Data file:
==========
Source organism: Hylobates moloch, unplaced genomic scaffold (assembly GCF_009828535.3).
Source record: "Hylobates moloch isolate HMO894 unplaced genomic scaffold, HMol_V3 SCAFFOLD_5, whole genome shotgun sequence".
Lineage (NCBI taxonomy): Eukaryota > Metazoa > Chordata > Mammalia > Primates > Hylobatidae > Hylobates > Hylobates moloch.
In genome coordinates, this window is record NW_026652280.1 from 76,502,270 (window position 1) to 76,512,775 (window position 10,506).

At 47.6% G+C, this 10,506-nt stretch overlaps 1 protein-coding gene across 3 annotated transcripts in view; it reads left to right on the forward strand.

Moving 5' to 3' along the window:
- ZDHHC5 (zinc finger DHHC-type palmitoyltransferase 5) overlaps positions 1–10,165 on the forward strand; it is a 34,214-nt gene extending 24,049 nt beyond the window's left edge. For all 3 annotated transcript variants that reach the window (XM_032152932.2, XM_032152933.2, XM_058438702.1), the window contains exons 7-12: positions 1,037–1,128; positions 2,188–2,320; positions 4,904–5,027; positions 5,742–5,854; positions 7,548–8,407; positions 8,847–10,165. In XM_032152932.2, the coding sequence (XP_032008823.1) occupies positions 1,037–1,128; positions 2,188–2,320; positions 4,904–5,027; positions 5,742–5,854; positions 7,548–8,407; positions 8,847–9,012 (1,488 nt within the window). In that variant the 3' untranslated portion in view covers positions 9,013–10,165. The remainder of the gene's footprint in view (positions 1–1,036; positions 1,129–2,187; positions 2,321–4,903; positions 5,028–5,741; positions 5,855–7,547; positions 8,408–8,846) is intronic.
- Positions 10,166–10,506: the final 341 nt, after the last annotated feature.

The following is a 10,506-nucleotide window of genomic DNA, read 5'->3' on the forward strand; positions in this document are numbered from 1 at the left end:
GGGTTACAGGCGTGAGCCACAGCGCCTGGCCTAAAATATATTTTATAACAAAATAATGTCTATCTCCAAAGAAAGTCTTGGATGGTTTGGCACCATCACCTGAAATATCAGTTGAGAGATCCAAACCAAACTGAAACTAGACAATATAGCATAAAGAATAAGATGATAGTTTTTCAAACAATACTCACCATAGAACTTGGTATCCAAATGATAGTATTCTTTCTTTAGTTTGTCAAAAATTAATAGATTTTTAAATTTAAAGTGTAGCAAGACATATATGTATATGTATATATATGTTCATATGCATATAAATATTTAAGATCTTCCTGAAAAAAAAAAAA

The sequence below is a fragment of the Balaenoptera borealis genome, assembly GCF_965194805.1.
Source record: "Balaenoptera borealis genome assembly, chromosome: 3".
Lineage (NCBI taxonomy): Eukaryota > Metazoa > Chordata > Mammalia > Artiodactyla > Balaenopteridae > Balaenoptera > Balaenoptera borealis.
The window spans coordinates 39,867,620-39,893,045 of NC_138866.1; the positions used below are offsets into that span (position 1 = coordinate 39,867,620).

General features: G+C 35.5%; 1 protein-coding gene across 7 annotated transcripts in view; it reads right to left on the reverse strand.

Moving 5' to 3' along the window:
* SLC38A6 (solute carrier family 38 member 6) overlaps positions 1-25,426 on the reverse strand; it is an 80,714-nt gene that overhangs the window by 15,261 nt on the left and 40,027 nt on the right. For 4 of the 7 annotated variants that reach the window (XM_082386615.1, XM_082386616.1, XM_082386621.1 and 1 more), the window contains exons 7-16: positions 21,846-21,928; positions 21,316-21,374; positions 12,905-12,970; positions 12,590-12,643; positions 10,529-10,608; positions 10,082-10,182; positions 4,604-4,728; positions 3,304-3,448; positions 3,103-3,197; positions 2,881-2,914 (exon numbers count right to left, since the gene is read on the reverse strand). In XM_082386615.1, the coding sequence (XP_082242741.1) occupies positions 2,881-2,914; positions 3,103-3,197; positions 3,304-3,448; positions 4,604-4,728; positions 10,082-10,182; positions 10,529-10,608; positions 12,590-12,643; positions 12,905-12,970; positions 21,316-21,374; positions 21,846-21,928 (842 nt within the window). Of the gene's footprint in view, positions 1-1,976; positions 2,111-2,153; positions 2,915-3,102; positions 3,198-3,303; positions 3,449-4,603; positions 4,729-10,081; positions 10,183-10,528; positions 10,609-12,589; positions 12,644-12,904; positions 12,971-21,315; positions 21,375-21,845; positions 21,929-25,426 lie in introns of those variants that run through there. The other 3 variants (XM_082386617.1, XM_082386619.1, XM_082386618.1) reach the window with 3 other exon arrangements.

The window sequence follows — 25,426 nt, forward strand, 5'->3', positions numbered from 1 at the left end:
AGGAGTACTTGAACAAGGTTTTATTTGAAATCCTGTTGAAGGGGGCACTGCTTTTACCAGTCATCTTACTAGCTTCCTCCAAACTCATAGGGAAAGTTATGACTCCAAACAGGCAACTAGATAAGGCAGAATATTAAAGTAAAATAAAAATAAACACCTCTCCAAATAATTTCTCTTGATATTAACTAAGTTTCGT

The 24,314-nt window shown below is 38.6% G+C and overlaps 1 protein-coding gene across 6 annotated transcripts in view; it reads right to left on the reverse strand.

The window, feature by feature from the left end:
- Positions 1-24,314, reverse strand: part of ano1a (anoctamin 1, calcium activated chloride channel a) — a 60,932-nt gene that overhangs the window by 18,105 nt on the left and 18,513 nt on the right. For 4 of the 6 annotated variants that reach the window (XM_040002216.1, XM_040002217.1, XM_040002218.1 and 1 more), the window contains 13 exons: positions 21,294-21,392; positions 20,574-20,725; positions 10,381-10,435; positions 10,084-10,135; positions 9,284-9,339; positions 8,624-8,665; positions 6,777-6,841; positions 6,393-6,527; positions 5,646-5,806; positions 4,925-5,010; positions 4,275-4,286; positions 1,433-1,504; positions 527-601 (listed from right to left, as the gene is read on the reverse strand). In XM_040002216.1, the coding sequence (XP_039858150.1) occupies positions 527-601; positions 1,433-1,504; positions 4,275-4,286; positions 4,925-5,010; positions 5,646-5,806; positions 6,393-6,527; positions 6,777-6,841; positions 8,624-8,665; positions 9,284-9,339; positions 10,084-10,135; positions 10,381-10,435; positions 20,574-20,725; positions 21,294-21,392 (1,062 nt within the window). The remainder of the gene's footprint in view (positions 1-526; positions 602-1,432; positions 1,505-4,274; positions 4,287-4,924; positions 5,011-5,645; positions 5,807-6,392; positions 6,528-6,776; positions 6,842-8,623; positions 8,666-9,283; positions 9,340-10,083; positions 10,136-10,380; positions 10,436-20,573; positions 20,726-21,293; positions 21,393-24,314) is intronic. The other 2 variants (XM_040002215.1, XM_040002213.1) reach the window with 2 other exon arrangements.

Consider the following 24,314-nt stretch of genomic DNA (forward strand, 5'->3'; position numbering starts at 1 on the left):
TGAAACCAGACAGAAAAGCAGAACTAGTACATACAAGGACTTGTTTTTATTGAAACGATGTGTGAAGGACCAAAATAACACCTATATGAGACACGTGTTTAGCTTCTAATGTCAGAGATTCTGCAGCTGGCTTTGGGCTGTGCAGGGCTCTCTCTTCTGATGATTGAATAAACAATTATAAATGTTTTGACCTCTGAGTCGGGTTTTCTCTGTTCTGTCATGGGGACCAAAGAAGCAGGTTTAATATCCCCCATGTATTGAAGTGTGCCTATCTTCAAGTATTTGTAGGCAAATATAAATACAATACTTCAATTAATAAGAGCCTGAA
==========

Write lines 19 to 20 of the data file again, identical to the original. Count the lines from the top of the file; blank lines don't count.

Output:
AGGAGTACTTGAACAAGGTTTTATTTGAAATCCTGTTGAAGGGGGCACTGCTTTTACCAGTCATCTTACTAGCTTCCTCCAAACTCATAGGGAAAGTTATGACTCCAAACAGGCAACTAGATAAGGCAGAATATTAAAGTAAAATAAAAATAAACACCTCTCCAAATAATTTCTCTTGATATTAACTAAGTTTCGT

The 24,314-nt window shown below is 38.6% G+C and overlaps 1 protein-coding gene across 6 annotated transcripts in view; it reads right to left on the reverse strand.